Monday, November 26, 2007

Curious What the Fuss is About?

I talk a lot about Etsy on this site, but still I'm not sure that very many people know much about it, so here's two nutshells' worth (first someone else's nutshell, then my own nutshell).

Essentially, it's an online marketplace on which anyone can open shop as long as they are selling in one of three categories: handmade items (i.e. art, jewelry, pottery, furniture), vintage (over 20 years old), or supplies (beads, paper, yarn, etc.). The great focus is on handmade items, and you can find anything from a firepit for your backyard to a purse made from a hardcover Nancy Drew book to an original painting on gallery-wrapped canvas.

It is not an auction site; the prices are set by the seller. Just like Ebay, however, Etsy itself doesn't handle the actual payment, so once a sale is "completed" on Etsy, the buyer still must proceed with a payment method. Sellers offer a number of methods of payments, from PayPal to check to bank transfer (in Europe); most prefer PayPal (which has come a long way in recent years - you don't even need a PayPal account to use PayPal to pay with a credit card and the seller still won't have your credit card details).

There are some drawbacks: the search function is less than perfect, but still functional (the main catch being that if you wish to exclude things from your search, you must use the word "NOT" in front of a word, instead of a minus sign as you would on the Internet). And the features are not necessarily intuitive. Many have odd names and so you must explore them to figure out what they are (like Time Machine 2, which shows what has just been listed, and I think is the BEST way to get an overview of what's selling on Etsy, and Treasury, which is a great way to be introduced to new sellers and have someone else do the searching for the really cool items you might not find just browsing). If you're looking for something specific, the category list is probably the most basic way to find things.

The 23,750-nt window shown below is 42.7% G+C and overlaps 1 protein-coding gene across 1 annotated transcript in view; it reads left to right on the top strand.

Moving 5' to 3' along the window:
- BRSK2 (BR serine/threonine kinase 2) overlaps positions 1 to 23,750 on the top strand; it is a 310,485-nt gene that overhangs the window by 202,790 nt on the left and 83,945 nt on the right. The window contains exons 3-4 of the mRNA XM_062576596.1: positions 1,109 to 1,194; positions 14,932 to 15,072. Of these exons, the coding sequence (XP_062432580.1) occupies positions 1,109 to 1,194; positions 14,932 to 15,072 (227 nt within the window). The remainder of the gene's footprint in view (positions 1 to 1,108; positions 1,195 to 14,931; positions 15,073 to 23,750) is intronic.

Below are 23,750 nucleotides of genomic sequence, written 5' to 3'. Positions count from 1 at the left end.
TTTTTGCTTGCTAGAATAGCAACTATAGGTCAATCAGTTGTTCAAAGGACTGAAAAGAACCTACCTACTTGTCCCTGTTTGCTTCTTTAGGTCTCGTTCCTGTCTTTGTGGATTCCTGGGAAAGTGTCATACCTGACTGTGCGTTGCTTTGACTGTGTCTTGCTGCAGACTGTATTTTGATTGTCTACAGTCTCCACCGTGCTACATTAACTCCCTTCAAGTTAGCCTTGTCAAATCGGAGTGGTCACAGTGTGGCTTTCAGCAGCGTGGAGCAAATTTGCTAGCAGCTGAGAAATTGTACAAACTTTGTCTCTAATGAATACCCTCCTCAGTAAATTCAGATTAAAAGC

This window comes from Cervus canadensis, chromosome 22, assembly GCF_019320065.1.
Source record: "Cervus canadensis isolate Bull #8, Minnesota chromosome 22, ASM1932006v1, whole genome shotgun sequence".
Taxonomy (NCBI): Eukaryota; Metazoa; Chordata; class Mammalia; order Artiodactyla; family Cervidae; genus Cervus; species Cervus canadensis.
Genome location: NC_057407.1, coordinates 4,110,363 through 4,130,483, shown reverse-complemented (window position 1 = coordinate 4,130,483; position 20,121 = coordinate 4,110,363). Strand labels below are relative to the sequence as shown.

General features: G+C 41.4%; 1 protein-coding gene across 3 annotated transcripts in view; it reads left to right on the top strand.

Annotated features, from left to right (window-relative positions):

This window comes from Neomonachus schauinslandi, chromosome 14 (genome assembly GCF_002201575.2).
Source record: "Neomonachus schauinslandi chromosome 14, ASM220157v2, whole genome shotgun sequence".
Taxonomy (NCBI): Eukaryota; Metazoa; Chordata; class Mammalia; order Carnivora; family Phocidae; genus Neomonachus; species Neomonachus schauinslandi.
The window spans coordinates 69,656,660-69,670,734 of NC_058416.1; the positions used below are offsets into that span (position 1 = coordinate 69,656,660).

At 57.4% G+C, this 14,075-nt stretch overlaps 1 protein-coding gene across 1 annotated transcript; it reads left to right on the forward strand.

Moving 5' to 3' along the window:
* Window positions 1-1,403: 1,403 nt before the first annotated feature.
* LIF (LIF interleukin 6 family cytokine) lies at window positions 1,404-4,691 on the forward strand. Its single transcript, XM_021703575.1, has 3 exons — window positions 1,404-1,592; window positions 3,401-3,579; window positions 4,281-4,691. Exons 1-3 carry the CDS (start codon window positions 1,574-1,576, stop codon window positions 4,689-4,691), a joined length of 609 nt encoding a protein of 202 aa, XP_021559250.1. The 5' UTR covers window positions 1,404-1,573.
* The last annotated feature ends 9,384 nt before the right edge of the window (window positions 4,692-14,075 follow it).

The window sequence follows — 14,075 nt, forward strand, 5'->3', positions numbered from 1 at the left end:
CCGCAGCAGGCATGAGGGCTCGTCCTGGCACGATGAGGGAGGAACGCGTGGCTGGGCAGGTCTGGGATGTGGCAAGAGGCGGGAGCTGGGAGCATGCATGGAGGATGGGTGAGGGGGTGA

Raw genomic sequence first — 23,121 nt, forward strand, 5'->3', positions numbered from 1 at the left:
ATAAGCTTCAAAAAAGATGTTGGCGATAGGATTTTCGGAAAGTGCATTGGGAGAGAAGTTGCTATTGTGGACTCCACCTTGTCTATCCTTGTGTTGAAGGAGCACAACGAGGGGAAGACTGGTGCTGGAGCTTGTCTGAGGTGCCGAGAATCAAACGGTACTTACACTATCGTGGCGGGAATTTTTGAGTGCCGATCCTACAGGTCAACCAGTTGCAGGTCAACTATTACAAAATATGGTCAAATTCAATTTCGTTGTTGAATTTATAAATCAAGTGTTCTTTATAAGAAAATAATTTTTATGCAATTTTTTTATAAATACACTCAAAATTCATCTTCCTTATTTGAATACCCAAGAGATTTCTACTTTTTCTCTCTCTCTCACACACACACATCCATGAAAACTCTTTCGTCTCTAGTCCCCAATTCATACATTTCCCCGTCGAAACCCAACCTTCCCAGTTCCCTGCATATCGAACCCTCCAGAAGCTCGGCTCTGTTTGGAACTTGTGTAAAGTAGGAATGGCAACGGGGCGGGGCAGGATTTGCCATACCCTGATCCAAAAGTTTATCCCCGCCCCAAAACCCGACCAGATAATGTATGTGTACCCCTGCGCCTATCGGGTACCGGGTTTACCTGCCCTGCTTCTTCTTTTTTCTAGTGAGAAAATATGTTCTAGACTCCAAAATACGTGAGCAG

Prices vary widely, so you can find something for any budget. And the quality of items for sale varies widely, too, sometimes even within one person's shop. But I think most people would be impressed at the way the average quality skews heavily in the direction of excellent, unbelievable, even awe-inspiring.

In short, Etsy is a fantastic place to do your holiday shopping. And although all prices are in U.S. dollars, it's not limited to U.S. residents; there are both buyers and sellers from all over the world. One of them might be your neighbor. And, with limitations, most people will ship all over the world too (the limitations mostly concern things like soap or perfume that might be prohibited in customs regulations).

If you're still wondering why you'd want to buy handmade, I'll answer that in an upcoming post. In the meantime, just go check Etsy out.

1 comment:

Felicia said...

Great summary! Etsy is awesome :)